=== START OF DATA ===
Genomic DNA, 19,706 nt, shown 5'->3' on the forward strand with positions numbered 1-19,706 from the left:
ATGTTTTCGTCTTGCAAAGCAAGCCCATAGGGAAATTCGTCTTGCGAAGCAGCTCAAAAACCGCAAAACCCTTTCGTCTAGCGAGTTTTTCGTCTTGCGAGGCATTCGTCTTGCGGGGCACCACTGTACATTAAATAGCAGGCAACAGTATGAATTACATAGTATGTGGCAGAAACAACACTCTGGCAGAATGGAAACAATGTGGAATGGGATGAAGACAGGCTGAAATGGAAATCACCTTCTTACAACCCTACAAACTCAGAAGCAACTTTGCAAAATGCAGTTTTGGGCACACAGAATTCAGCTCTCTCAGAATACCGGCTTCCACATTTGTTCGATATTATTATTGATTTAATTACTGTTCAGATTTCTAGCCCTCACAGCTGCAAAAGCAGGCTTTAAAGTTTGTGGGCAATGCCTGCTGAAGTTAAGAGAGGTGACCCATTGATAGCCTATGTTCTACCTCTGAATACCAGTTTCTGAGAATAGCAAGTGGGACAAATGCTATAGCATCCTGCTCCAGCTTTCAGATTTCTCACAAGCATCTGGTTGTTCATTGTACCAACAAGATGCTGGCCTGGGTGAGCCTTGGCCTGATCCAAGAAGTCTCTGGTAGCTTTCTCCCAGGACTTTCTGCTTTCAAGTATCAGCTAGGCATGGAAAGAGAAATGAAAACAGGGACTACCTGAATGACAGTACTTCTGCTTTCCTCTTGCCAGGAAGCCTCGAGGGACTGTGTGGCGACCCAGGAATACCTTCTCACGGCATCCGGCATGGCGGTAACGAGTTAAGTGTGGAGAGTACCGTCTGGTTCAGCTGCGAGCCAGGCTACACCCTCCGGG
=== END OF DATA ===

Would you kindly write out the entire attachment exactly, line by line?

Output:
Genomic DNA, 19,706 nt, shown 5'->3' on the forward strand with positions numbered 1-19,706 from the left:
ATGTTTTCGTCTTGCAAAGCAAGCCCATAGGGAAATTCGTCTTGCGAAGCAGCTCAAAAACCGCAAAACCCTTTCGTCTAGCGAGTTTTTCGTCTTGCGAGGCATTCGTCTTGCGGGGCACCACTGTACATTAAATAGCAGGCAACAGTATGAATTACATAGTATGTGGCAGAAACAACACTCTGGCAGAATGGAAACAATGTGGAATGGGATGAAGACAGGCTGAAATGGAAATCACCTTCTTACAACCCTACAAACTCAGAAGCAACTTTGCAAAATGCAGTTTTGGGCACACAGAATTCAGCTCTCTCAGAATACCGGCTTCCACATTTGTTCGATATTATTATTGATTTAATTACTGTTCAGATTTCTAGCCCTCACAGCTGCAAAAGCAGGCTTTAAAGTTTGTGGGCAATGCCTGCTGAAGTTAAGAGAGGTGACCCATTGATAGCCTATGTTCTACCTCTGAATACCAGTTTCTGAGAATAGCAAGTGGGACAAATGCTATAGCATCCTGCTCCAGCTTTCAGATTTCTCACAAGCATCTGGTTGTTCATTGTACCAACAAGATGCTGGCCTGGGTGAGCCTTGGCCTGATCCAAGAAGTCTCTGGTAGCTTTCTCCCAGGACTTTCTGCTTTCAAGTATCAGCTAGGCATGGAAAGAGAAATGAAAACAGGGACTACCTGAATGACAGTACTTCTGCTTTCCTCTTGCCAGGAAGCCTCGAGGGACTGTGTGGCGACCCAGGAATACCTTCTCACGGCATCCGGCATGGCGGTAACGAGTTAAGTGTGGAGAGTACCGTCTGGTTCAGCTGCGAGCCAGGCTACACCCTCCGGG